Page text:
Photo: Gareth Williams

Europe has its usual, deserving suspects — Prague, Paris, Greece, Rome. There are so many places to see on the mainland that many students studying abroad in Europe never leave the Continent. But just beyond European shores lies a country that, tragically, receives only a handful of study abroad students — Morocco.

Understanding Islam

Taking an organized student trip to Morocco, you’ll be blown away by the overwhelming generosity of students and host families to share their cultural identities. They let us into their homes and culture, and openly discuss the stereotypes and prejudices faced by Muslims, commonly perpetuated by American mainstream media. Being able to talk with them about religion, culture, and social practices gets rid of the confusion or fear you might have about entering an Islamic country. Simply put, it’s impossible not to gain a new meaning of Islam and understanding of daily life in a developing country. Even a brief trip to Morocco can be an eye-opening experience for study-abroad students.

The Peace Corps in action

Morocco is also a great place to see first-hand what the Peace Corps does and what life in the Peace Corps is like. While I’m not entirely sold on signing up for the Peace Corps, it’s an intriguing option for American students who are thinking about taking a “gap year” (or two) before grad school. Your placement lasts 27 months; you partake in grassroots development projects; and, afterwards, you have a remarkable experience on your resume.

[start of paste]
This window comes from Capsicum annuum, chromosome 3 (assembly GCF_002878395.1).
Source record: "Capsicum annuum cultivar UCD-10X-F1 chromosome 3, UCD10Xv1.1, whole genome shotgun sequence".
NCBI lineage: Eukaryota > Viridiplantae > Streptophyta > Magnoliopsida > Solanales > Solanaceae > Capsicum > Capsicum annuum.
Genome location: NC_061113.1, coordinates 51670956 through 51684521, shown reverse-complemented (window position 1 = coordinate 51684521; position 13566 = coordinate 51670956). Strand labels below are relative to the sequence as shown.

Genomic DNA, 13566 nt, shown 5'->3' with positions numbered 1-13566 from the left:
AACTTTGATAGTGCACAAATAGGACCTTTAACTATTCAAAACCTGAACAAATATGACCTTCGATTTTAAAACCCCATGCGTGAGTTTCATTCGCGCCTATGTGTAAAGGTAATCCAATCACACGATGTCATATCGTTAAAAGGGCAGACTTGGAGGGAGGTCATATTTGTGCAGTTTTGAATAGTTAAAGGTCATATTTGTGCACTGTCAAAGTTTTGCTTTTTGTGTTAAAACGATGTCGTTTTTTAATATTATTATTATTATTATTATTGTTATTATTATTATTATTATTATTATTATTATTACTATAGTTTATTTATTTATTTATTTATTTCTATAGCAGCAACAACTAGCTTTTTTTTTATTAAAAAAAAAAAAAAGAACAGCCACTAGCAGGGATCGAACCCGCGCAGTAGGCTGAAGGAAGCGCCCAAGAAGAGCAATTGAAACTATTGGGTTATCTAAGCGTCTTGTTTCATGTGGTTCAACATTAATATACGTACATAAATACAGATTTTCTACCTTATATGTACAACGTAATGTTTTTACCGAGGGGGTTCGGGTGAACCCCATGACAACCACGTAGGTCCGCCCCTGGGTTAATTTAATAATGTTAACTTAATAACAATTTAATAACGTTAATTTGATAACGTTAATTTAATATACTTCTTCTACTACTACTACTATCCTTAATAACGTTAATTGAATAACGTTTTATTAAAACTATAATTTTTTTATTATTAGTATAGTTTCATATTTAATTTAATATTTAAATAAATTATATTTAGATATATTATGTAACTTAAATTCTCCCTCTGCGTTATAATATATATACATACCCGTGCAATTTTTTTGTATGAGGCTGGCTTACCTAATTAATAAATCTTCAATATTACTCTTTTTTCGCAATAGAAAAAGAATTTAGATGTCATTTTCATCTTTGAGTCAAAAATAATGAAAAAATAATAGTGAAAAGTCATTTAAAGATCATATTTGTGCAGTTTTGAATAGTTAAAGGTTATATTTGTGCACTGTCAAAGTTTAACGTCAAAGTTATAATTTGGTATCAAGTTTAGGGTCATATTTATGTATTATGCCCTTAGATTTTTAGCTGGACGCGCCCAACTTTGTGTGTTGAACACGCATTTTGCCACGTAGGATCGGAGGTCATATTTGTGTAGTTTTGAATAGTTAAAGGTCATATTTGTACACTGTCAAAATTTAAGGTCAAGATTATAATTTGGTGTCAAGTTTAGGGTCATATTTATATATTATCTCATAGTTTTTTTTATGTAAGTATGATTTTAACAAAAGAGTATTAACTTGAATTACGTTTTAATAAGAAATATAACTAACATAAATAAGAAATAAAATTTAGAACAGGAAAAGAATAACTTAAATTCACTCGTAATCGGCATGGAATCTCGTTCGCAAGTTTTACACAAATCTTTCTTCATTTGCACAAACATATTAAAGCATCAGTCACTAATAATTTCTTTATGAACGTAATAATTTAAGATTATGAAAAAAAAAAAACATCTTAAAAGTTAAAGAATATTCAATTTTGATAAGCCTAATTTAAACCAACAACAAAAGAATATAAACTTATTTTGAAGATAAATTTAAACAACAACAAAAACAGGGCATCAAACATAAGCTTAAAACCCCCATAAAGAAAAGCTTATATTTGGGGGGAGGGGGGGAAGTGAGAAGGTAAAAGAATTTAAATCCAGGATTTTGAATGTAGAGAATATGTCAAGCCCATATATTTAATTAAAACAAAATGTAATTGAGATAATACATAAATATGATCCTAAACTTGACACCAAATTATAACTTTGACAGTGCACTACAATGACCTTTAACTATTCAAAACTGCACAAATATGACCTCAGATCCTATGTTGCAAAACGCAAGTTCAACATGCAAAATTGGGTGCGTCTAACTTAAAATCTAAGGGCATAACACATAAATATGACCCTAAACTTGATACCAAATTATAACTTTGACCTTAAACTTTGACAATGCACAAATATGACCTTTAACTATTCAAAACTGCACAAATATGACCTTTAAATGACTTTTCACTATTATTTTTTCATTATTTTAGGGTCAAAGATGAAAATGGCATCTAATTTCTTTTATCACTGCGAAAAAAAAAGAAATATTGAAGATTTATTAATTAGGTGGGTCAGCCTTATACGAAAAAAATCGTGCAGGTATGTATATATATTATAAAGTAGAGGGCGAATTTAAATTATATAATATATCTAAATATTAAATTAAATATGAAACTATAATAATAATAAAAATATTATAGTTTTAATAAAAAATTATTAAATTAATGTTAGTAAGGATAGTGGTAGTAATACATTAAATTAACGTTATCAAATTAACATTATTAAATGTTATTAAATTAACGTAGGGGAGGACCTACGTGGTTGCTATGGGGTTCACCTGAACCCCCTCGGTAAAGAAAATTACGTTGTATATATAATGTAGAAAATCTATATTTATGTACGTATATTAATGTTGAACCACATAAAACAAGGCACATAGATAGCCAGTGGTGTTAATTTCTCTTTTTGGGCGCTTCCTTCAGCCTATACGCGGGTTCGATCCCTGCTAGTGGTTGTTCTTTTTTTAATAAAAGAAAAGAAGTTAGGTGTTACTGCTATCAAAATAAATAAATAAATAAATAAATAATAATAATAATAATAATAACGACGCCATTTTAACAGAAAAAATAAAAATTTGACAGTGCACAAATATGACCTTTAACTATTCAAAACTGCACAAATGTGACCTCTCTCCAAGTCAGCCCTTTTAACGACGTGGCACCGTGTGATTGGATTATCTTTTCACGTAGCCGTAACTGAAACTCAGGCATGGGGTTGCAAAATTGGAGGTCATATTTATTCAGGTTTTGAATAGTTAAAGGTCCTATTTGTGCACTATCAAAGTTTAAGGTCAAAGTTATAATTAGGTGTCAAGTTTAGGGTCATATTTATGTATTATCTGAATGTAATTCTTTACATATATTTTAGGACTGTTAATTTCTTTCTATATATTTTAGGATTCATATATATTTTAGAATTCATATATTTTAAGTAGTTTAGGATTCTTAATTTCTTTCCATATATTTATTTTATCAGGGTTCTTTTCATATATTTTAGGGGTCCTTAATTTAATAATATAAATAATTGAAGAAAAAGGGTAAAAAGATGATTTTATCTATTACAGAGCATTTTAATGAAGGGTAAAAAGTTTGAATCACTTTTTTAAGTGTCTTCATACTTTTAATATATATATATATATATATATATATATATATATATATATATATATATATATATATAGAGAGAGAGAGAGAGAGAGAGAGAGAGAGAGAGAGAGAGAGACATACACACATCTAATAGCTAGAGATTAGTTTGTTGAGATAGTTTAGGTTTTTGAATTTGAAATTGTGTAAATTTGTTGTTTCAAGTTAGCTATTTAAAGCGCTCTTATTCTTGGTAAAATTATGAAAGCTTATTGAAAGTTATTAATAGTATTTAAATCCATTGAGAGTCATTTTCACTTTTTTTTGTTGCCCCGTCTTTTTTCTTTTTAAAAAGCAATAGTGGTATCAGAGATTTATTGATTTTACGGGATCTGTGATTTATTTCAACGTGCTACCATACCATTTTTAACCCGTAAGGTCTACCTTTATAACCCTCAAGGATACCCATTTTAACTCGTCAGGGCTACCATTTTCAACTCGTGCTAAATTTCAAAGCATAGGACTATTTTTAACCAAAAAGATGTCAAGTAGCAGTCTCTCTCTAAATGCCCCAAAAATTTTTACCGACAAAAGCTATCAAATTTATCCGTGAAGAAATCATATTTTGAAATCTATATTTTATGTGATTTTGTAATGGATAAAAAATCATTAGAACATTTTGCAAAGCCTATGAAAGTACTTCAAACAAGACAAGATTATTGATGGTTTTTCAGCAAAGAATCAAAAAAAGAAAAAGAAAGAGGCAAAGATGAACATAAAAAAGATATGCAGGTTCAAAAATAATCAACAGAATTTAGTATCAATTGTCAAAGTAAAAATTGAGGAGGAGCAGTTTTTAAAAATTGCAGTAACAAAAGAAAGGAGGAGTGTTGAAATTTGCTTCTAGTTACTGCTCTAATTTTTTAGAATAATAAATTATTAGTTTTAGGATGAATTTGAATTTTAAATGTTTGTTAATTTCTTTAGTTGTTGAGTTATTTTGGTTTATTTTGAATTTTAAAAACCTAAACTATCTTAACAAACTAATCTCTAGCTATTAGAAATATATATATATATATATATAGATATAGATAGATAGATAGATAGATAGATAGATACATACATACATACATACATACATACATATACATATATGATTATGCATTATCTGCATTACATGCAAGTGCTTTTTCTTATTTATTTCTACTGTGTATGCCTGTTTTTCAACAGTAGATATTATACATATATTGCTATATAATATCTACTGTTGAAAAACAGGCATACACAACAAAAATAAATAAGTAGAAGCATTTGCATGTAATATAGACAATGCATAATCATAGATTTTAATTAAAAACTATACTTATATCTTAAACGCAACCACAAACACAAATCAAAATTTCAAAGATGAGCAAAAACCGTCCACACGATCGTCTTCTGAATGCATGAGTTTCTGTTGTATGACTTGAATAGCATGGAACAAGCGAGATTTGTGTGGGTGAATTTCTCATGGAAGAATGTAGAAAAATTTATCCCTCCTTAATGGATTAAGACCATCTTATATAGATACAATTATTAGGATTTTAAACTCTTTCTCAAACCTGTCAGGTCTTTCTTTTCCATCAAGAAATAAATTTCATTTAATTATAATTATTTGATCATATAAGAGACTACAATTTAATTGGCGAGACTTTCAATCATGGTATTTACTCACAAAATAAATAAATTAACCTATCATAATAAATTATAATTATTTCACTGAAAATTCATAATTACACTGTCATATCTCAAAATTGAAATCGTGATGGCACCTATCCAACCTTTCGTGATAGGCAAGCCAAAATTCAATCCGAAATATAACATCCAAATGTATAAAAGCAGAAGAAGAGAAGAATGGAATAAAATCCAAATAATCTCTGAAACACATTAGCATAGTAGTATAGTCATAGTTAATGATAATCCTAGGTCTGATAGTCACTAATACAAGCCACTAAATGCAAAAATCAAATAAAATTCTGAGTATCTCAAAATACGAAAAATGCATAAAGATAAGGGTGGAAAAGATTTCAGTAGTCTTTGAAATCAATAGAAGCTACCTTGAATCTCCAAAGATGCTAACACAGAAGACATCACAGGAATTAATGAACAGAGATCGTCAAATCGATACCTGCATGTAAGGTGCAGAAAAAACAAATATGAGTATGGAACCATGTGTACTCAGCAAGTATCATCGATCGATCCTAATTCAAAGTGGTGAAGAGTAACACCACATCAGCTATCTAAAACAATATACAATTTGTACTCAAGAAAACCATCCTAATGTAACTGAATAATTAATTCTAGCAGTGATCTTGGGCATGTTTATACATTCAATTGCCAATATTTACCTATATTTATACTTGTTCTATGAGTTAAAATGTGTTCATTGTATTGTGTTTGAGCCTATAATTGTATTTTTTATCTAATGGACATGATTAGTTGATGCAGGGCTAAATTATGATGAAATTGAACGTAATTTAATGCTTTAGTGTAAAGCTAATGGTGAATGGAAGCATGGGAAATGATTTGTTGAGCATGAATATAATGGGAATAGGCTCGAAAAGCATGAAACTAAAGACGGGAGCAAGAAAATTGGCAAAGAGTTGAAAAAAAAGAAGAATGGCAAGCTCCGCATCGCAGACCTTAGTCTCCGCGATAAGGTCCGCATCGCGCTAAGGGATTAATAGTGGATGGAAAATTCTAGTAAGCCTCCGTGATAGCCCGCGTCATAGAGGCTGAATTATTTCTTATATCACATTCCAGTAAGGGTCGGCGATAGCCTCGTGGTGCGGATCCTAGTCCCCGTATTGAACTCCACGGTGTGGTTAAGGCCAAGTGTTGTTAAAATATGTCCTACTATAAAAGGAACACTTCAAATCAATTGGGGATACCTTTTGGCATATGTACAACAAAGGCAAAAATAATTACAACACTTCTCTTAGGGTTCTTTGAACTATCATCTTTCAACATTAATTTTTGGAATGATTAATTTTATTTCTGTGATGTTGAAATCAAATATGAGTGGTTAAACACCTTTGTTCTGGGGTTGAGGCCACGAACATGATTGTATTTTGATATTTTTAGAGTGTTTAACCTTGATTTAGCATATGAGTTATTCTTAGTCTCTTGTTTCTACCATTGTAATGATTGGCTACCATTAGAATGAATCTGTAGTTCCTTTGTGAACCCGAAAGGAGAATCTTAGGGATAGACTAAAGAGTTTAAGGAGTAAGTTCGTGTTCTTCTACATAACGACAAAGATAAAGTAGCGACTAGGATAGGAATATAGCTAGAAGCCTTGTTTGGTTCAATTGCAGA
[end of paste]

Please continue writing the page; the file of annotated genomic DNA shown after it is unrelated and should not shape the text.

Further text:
I could continue listing the perks of visiting Morocco, but I’d like to leave students with a desire to go there and see for themselves what this country has to offer. Morocco is a melting pot with French, Spanish, and Arabic influences that will leave you wordless (I still can’t adequately describe my trips there). My only advice is to go in with an open mind and open heart, and you’ll be amazed at how much you learn.

This article originally appeared on the Weekend Student Adventures blog and is republished here with permission.

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